CalSTRS’ Report on For-Profit Prison Companies Could Mean Divestment

Sacramento, CA – On Thursday, CalSTRS released a corporate governance report on for-profit prison companies that opens the door for CalSTRS’ board to vote in favor of divesting from CoreCivic and GEO Group, the two largest for-profit prison companies in the country. The report, which reached a critical conclusion that divesting from CoreCivic and GEO Group would have a negligible impact on CalSTRS’ portfolio performance, is the product of months-long research into both companies’ human rights abuses. CalSTRS’ Chief Investment Officer, Christopher Ailman, initiated the review in July after hundreds of CalSTRS members signed petitions, called and emailed CalSTRS, and spoke out at board meetings, calling for divestment from these “migrant abuse companies.”

While the report was meant to analyze the environmental, social, and governance (ESG) risks that CoreCivic and GEO Group pose to CalSTRS’ portfolio, it ultimately failed to provide any meaningful analysis of ESG risks or reach evidence-based conclusions on ESG policy compliance. CalSTRS’ corporate governance team asserted that they were unable to obtain evidence of either companies’ human rights abuses and could not conclude whether the companies have violated ESG risk factors on civil liberties, workers’ rights, or human health.

In speculating that CoreCivic and GEO Group’s family detention facilities in Texas “would not violate the CalSTRS respect for human rights,” the report explains that “in both facilities[,] detainees are open to roam the grounds, the living units were not locked, and there was no razor wire or weapons carried by staff.” “It’s hard to imagine how CalSTRS could set the bar any lower,” said Emily Claire Goldman, the Founder and Director of Educators for Migrant Justice. “This is a disturbing misrepresentation of the legal standards for international human rights law,” Goldman, a human rights lawyer, added.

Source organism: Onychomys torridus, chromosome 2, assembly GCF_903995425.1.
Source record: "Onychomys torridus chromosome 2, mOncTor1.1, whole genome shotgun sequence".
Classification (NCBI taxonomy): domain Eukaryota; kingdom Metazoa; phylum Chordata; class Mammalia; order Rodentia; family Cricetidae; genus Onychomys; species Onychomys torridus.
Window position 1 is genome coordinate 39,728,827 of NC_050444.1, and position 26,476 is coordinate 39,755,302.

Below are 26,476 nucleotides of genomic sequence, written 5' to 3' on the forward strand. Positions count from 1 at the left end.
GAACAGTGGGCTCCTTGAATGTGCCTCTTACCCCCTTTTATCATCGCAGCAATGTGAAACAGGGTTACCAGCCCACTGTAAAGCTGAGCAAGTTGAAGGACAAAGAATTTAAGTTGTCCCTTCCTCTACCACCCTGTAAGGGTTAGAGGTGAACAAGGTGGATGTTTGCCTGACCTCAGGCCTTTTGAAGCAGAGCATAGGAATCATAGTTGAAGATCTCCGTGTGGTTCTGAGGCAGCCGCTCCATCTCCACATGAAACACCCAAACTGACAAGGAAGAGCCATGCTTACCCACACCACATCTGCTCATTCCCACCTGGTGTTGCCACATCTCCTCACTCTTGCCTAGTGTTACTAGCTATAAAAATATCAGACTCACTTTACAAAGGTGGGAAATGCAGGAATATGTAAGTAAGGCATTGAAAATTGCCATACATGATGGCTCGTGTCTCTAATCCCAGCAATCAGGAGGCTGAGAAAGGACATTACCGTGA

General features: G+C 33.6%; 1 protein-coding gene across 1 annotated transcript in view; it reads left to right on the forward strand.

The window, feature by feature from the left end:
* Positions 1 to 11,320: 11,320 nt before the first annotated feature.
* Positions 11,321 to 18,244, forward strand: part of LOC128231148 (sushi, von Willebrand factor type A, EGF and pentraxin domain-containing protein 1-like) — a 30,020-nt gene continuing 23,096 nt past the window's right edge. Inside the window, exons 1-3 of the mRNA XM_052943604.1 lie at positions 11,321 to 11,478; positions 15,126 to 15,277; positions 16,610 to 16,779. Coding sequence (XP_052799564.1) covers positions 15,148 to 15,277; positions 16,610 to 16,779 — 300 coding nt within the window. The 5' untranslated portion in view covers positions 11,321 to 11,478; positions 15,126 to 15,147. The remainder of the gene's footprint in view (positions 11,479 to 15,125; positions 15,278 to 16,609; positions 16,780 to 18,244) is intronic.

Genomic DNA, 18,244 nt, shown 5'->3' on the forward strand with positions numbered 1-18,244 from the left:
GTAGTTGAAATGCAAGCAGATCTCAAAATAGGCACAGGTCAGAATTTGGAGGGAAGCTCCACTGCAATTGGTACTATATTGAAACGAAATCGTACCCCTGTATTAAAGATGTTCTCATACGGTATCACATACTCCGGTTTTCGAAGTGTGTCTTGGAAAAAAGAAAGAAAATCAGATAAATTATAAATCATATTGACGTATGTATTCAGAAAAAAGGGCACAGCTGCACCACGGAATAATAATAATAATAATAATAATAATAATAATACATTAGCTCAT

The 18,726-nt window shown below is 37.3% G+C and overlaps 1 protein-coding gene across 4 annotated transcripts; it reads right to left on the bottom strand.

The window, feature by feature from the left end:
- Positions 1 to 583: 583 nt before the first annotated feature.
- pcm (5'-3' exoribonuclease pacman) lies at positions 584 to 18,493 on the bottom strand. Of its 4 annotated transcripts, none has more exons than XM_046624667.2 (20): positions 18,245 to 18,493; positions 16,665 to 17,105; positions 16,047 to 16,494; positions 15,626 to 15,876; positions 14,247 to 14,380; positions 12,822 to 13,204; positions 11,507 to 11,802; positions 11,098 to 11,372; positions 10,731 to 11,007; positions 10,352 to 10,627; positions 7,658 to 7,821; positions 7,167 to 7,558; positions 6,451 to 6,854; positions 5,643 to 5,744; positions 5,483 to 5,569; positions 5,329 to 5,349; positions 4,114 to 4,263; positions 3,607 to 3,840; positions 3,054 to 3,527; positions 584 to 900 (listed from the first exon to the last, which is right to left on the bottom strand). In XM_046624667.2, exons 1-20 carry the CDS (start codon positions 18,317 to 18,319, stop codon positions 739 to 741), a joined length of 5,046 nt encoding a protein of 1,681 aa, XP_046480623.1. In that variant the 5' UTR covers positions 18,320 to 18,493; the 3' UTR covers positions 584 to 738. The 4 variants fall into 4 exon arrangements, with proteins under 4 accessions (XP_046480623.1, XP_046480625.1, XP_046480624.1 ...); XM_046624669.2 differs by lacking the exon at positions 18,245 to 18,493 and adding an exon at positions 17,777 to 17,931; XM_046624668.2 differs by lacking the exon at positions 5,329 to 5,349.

According to the report, “staff understands that work in most facilities is voluntary.” Yet this implies that work in some facilities qualifies as forced labor, which directly contradicts CalSTRS’ conclusion that these companies have not violated the ESG risk factor on workers’ rights. Moreover, GEO Group itself has not disputed immigration detainees’ forced labor claims brought in an ongoing lawsuit in Colorado. On the issue of human health, the report acknowledges that the two companies have some influence over the quality of health care provided to inmates or detainees, but goes on to say that the “healthcare provided is far too often more and better than inmates or detainees would have access to if not detained.” Not only has deliberate medical neglect consistently been cited in class-action lawsuits, as well as reports from the Office of the Inspector General, but CalSTRS’ appalling statement closely mirrors an argument historically used to justify slavery.

Despite CalSTRS’ recognition that analyzing ESG compliance “is better suited to a legal analysis,” colleagues at Human Rights Watch and the ACLU –  two organizations with the relevant expertise in human or civil rights law – confirmed that CalSTRS did not reach out to them; this directly contradicts the statement CalSTRS’s CIO, Ailman, made to stakeholders during the September board meetings, in which he spoke of plans to contact both organizations. “CalSTRS’ report makes a mockery of its ESG policies, and exemplifies bad-faith engagement with CalSTRS members,” Goldman stressed. While pension funds across the country have long since divested from CoreCivic and GEO Group, CalSTRS, a recognized leader in socially responsible investing, has yet to do so. CalSTRS’ Board is expected to take up the issue of divesting from CoreCivic and GEO Group at the board meeting on November 7th in Sacramento.


Educators for Migrant Justice is a grassroots advocacy campaign to end pension fund complicity in the migrant abuse crisis. Contact Emily Claire Goldman for more information.

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